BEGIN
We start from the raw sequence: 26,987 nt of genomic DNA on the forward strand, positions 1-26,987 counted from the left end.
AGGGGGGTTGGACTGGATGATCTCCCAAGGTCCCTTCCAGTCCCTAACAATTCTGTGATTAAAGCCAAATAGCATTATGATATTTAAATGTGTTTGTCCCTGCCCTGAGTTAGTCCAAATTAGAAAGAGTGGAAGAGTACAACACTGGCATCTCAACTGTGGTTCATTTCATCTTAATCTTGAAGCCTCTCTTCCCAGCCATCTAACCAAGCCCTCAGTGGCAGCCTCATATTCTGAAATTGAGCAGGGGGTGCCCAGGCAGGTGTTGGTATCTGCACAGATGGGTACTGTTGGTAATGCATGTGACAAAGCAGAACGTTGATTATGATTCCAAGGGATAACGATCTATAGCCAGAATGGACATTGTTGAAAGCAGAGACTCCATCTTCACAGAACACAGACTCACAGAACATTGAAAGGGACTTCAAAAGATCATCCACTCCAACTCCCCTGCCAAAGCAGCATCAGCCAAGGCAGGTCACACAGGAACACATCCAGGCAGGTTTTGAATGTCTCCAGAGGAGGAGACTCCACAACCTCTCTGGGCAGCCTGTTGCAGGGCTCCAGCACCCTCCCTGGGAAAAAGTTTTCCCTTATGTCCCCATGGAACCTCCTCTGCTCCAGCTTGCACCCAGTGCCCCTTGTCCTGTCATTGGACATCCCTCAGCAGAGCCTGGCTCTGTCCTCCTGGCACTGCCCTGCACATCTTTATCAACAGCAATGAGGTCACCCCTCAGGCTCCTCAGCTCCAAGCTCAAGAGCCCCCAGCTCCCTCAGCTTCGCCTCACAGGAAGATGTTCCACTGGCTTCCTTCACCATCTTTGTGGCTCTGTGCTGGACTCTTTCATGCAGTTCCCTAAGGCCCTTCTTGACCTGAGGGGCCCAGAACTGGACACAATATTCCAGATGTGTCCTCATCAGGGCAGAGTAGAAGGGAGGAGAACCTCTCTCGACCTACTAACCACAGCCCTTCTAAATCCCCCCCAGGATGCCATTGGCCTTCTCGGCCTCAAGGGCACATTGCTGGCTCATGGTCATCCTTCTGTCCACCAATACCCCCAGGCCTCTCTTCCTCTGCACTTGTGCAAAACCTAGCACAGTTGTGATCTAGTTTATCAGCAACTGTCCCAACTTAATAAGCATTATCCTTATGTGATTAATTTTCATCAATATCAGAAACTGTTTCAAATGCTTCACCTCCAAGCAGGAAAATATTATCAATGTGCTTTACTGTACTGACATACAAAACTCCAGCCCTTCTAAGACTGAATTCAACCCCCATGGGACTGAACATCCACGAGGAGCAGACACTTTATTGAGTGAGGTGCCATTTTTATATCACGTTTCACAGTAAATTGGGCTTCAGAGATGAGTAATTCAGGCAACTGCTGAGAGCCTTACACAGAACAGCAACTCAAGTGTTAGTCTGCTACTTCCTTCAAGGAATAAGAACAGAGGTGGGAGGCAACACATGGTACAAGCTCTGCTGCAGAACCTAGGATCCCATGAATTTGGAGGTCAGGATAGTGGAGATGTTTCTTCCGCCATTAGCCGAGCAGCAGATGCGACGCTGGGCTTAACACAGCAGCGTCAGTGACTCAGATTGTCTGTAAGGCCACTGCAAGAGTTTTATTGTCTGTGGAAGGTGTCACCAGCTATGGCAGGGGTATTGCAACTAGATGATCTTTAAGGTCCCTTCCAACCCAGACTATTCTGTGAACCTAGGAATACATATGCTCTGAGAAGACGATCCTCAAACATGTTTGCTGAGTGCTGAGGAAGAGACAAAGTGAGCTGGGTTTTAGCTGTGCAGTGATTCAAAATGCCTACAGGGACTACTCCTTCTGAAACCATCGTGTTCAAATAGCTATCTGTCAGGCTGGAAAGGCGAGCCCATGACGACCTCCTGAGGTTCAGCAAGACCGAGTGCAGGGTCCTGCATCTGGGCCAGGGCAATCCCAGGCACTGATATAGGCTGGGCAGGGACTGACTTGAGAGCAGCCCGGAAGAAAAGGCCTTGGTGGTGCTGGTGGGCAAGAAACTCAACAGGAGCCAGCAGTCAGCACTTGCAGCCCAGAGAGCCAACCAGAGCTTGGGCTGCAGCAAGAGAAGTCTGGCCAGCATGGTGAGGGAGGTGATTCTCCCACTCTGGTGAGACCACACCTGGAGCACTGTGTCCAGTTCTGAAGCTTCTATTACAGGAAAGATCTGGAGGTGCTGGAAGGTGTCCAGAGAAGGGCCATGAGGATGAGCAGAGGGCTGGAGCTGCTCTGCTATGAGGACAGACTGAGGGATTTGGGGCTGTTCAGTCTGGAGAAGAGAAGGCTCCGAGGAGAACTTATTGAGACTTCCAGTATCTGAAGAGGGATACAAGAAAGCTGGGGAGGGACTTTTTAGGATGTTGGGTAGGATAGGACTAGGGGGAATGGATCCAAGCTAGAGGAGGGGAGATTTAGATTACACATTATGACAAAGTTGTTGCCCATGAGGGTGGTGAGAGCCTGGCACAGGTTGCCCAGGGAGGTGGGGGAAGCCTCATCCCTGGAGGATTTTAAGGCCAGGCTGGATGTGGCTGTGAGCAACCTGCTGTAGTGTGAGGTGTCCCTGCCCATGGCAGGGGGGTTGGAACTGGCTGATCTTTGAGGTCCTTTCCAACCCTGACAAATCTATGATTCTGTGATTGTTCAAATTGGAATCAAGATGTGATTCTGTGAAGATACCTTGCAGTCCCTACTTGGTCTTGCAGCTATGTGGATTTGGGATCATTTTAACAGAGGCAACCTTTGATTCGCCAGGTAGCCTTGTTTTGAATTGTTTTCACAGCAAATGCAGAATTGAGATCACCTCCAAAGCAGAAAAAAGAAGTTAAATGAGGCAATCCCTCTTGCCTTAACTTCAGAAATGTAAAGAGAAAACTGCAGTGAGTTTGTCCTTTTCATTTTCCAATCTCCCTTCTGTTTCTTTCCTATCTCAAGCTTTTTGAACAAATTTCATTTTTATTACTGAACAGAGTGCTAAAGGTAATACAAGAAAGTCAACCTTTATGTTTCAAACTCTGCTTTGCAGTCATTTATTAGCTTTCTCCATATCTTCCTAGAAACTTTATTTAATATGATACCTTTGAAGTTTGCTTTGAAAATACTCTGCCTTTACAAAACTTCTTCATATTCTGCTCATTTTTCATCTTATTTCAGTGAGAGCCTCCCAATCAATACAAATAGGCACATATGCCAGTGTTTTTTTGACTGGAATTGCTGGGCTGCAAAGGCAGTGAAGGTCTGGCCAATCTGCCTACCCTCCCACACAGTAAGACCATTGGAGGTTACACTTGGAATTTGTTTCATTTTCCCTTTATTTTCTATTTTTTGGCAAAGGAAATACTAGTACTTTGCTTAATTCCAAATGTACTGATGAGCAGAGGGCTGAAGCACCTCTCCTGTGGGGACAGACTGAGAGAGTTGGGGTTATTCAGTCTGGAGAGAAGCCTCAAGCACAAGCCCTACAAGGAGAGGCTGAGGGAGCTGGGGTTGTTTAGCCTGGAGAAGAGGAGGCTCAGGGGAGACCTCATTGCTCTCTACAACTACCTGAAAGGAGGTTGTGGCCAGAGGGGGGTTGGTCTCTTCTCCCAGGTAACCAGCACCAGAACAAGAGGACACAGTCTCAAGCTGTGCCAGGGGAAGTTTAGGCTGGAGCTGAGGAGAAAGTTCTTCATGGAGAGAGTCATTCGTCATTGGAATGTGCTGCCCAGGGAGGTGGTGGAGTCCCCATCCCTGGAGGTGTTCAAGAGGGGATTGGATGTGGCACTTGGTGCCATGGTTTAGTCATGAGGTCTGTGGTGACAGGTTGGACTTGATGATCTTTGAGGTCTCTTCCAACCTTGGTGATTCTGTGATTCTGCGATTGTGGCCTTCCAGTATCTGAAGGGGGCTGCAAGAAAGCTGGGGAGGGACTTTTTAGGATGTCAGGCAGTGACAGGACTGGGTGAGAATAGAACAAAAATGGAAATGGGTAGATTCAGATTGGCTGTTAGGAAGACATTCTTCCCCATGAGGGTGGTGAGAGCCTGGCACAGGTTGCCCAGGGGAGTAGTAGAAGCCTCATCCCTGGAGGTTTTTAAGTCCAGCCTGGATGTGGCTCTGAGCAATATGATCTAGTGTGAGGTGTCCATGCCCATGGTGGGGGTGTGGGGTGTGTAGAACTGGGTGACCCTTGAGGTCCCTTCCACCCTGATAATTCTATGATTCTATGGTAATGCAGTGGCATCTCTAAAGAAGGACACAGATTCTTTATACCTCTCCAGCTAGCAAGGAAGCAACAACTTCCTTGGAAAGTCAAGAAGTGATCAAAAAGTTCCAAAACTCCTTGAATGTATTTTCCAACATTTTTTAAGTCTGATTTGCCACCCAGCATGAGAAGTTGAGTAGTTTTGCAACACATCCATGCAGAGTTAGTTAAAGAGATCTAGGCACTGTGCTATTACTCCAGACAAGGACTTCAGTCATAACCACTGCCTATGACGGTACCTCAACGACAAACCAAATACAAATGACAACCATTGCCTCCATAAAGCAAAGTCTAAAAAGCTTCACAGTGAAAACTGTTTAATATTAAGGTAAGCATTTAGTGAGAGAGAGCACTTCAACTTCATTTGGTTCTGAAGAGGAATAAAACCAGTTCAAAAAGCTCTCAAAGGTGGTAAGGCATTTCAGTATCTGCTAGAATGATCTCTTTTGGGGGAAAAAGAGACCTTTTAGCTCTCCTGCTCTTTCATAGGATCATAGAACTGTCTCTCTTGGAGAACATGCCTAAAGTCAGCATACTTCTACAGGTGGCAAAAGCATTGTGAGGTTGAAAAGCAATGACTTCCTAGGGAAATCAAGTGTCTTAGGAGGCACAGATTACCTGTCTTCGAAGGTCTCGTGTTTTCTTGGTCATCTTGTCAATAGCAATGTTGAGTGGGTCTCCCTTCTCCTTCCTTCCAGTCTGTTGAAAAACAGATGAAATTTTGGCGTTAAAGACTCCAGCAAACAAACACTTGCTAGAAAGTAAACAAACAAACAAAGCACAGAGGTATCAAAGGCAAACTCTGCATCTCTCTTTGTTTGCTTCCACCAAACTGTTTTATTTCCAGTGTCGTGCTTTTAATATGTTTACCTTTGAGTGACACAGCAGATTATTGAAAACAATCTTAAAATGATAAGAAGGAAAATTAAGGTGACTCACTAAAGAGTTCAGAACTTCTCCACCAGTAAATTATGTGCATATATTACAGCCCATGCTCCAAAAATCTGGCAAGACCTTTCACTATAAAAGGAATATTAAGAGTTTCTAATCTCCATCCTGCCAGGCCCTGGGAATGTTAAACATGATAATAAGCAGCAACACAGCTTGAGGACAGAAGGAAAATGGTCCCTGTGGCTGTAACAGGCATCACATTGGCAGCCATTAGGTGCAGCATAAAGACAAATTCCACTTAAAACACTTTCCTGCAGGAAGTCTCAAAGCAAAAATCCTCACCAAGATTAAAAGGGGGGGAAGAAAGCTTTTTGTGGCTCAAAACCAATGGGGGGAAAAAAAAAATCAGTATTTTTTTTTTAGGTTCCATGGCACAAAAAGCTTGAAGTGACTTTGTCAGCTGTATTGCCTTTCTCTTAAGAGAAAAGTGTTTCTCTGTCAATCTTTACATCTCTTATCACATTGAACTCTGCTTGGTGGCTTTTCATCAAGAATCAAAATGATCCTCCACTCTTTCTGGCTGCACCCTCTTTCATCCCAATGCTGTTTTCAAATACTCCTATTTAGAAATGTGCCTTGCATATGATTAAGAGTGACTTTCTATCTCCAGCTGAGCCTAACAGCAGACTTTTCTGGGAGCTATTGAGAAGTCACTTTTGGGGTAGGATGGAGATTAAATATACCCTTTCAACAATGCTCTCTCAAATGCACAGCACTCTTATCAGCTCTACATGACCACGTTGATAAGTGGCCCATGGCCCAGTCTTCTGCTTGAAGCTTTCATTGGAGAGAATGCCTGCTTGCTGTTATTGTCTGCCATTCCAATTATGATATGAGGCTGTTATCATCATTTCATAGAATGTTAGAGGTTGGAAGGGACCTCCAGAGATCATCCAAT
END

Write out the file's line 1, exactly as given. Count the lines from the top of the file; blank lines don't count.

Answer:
We start from the raw sequence: 26,987 nt of genomic DNA on the forward strand, positions 1-26,987 counted from the left end.